The Tamil identity is shifting. It’s no longer about the language, not at all, except when we curse in Tamil for fun, because it’s hilarious to come up with swear words in any language, really. And there’s nothing wrong with this identity change, except that we’ve started to let go of the things that once mattered – say, language for example. I wonder now where the simplicity has gone, before the Tamil language was used as a tool for comedy or as a means to embellish one’s speech, rather than as an actual means of conversation. We can’t go back to that now. We don’t know the language well enough, even if we think we do. We’ll always jump to Toronto Star or 24 Hrs newspapers before we pick up the Uthayan or Senthamarai, if we pick up the latter two at all. If we talk seriously in Tamil, it’ll always be with those older than us: our parents or grandparents, or those relatives from Sri-Lanka, sometimes cousins even younger than ourselves, who speak it better than we do. We’ll hardly write in Tamil, because if we weren’t forced to nerd away and learn the 247 letters in Tamil already, we probably never will. Because when are we going to use it?

When we meet elders, appappa’s thambi’s makal’s purusan, or some other relative so distant that we can’t believe our parents have kept track of them, they’ll speak in such flawless Tamil that we’ll hesitate. They’ll have come to visit from Sri-Lanka but they won’t ever plan to stay. No, never, because they’ll say: “Shik! Stay here? Illai¸ there’s no better place than back home.” When they ask questions, you know you’ll have to answer in Tamil, because they’re Sri-Lankan– how would they know English?

But don’t fool yourself. Rejecting the English language was a choice on their part, and if you ask nicely enough, appappa’s thambi’s makal’s purusan’ll tell you that he learned the Queen’s English back home, but that he didn’t like it much. Back home, English was the class at school that everybody skipped, much like Career studies, or Civics today, or any course with a soft enough professor. English wasn’t cool – can you believe it?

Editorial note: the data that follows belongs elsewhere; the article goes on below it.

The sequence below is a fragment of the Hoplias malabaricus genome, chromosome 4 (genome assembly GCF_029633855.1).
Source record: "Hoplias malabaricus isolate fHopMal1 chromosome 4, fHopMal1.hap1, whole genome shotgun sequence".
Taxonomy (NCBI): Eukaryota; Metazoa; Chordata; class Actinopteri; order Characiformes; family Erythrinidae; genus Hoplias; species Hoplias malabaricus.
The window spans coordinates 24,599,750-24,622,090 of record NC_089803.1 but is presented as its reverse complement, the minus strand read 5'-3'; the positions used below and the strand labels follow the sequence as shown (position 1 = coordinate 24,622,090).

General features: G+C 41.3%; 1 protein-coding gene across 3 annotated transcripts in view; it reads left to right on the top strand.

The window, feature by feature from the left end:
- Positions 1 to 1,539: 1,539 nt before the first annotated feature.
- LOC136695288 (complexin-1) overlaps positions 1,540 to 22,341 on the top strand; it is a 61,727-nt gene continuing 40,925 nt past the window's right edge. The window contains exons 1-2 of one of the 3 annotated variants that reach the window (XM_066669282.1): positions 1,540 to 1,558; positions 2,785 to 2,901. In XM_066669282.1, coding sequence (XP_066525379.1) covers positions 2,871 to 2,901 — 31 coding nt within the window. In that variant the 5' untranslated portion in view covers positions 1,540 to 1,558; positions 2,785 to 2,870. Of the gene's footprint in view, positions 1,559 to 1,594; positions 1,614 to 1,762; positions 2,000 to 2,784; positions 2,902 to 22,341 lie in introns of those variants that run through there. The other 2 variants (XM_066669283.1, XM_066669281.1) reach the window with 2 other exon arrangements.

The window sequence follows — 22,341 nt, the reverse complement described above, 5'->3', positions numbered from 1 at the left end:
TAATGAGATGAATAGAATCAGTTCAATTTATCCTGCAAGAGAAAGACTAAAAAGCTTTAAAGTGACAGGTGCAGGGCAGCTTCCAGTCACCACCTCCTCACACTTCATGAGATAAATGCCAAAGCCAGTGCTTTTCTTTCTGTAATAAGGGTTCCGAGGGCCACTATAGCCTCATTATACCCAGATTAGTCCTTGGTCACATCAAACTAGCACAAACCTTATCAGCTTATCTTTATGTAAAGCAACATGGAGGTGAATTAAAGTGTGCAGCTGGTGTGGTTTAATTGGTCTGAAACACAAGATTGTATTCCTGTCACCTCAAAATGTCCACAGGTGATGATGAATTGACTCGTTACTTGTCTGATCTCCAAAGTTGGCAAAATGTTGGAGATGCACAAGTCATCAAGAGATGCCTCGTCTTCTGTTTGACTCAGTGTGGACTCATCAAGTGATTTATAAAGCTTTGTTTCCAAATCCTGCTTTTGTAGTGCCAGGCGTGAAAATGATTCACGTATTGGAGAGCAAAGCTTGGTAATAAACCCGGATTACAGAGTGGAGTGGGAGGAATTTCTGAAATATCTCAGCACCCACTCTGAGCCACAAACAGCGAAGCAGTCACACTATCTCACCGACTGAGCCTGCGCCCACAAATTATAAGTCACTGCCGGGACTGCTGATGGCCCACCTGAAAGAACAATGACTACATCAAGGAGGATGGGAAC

So yes, we’re right in speaking to these elders in Tamil, but we’re right for the wrong reasons. Still, when we speak in broken tongue, they’ll flatten their lips low on their faces, exchange glances of hilarity, and comment about how our accents – our Tamil accents acquired from the movies we watch – sound entirely foreign.

Our generation faces the growing dilemma of communication, not amongst ourselves, because we’re all well-spoken in English, but amongst our elders, who are not. It’s safe to say that Tamil, literally one of the oldest languages to exist, is slowly fading away.  High school students, who prance around declaring Tamil heritage, will fail to read, write or speak their own language.

Still think you’re Tamil?

Don’t take this as criticism to our society. It’s not a reprimand to today’s youth, because how could I possibly reprimand? I too am a part of this changing Tamil community. I too pierce my nose and attend Tamil events in sparkly attire. I too spend far too long sounding out letters in Tamil, having painstakingly read only one line in three minutes’ effort. No, instead, I merely make observations. I’ll let you come to a conclusion on your own – you’re a smart one, figure it out.

There is no solution for we who have already passed that crucial language-learning juncture in our lives – no solution but the obvious one: try harder. For now, Tamil is a trend. We’ll enjoy it while it lasts. But let’s just hope that when the trend fades away, we’ve still got a language left.